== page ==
Thursday, January 30, 2014

Sense and Nonsense

"Anarchy, linguistic or otherwise, flourishes alongside another, equally pronounced strain in Seuss' work," writes A. O. Scott of The New York Times Magazine, "not of preachiness, exactly, but of unabashed moral seriousness."

Dr. Seuss was a follower of contemporary nonsense authors, including Lewis Carroll and P.L. Travers. Yet, his whimsical vocabulary and imaginary characters produced themes that mirrored his liberal political views during the mid 20th century.

Choreographing "Biggest Blame Fool" this evening, the cast of Seussical examined the philosophical tension between liberty and anarchy within society, a central theme of Horton Hears a Who.

To quote Scott further:

"The genius of Dr. Seuss's early books lies in how closely attuned they are to this tension -- how they delight in the liberties of the imagination without quite condoning anarchy. The author seems simply to have intuited an essential aspect of the developing psyche: as much as children long to wriggle free of adult control, they depend on grown-up guidance. Who else, after all, will read books to them? Literally, children are led on these voyages by a parent's voice, and often embark on them from the comfort of a parent's lap. The success of the trip depends on the strength of the tether that anchors them to the prosaic security of the everyday world."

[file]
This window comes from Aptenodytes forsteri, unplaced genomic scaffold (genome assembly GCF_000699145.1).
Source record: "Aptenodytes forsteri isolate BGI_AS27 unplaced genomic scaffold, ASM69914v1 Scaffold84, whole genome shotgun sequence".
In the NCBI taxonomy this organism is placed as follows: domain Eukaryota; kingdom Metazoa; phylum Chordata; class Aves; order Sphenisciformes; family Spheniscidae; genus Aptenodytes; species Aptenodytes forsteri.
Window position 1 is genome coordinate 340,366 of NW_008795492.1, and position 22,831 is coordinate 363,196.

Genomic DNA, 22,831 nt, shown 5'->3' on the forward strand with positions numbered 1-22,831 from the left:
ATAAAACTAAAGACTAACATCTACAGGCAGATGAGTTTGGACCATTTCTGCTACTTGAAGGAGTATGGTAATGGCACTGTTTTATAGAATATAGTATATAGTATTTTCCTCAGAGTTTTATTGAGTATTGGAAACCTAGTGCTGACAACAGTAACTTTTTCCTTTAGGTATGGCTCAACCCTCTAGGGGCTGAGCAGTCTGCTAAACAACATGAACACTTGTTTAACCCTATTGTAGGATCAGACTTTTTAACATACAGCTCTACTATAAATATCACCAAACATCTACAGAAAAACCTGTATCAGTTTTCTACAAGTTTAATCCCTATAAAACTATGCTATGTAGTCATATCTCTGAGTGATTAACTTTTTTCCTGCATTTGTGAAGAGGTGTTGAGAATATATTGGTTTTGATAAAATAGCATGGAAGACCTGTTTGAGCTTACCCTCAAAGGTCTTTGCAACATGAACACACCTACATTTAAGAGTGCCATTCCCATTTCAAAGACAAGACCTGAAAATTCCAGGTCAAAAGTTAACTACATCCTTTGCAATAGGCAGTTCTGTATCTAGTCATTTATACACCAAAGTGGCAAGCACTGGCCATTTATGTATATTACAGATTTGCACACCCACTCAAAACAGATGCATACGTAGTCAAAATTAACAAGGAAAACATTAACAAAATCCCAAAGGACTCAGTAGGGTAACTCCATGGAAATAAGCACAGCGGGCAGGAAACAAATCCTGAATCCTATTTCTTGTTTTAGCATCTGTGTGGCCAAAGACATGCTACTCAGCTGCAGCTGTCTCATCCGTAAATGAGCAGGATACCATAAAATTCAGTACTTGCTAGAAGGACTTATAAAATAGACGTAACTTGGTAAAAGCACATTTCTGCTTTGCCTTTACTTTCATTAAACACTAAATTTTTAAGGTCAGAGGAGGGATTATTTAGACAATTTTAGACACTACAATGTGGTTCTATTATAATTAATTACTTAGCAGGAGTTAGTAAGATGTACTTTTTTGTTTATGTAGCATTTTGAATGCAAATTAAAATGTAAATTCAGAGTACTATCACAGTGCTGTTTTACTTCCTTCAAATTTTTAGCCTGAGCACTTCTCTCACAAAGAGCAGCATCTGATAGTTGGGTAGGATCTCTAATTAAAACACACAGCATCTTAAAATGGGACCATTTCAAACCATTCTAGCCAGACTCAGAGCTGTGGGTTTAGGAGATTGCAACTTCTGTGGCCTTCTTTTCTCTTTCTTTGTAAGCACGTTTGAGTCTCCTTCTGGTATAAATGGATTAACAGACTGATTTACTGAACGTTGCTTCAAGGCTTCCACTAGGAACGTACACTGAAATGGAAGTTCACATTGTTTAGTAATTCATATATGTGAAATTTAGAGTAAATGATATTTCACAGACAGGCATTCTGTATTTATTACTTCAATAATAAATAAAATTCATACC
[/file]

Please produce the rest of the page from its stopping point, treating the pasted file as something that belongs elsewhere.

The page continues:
Children of the modern era face this tension in more ways than even Dr. Seuss could imagine. The growth of technology has created an unprecedented opportunity for individuals to express their liberties,  most commonly on social media sites. Anarchy ensues when cyber-bullying triumphs. 

HCSMT's production of Seussical will present Seuss' themes for a 21st century audience. "Biggest Blame Fool" will reflect on the delicate balance between liberty and anarchy through the use of dance, acting, costumes, and multi-media. What would Horton tweet? Would the Sour Kangaroo rant on her Facebook status?

Source: A.O. Scott, "Sense and Nonsense." The New York Magazine. 26 November 2000.

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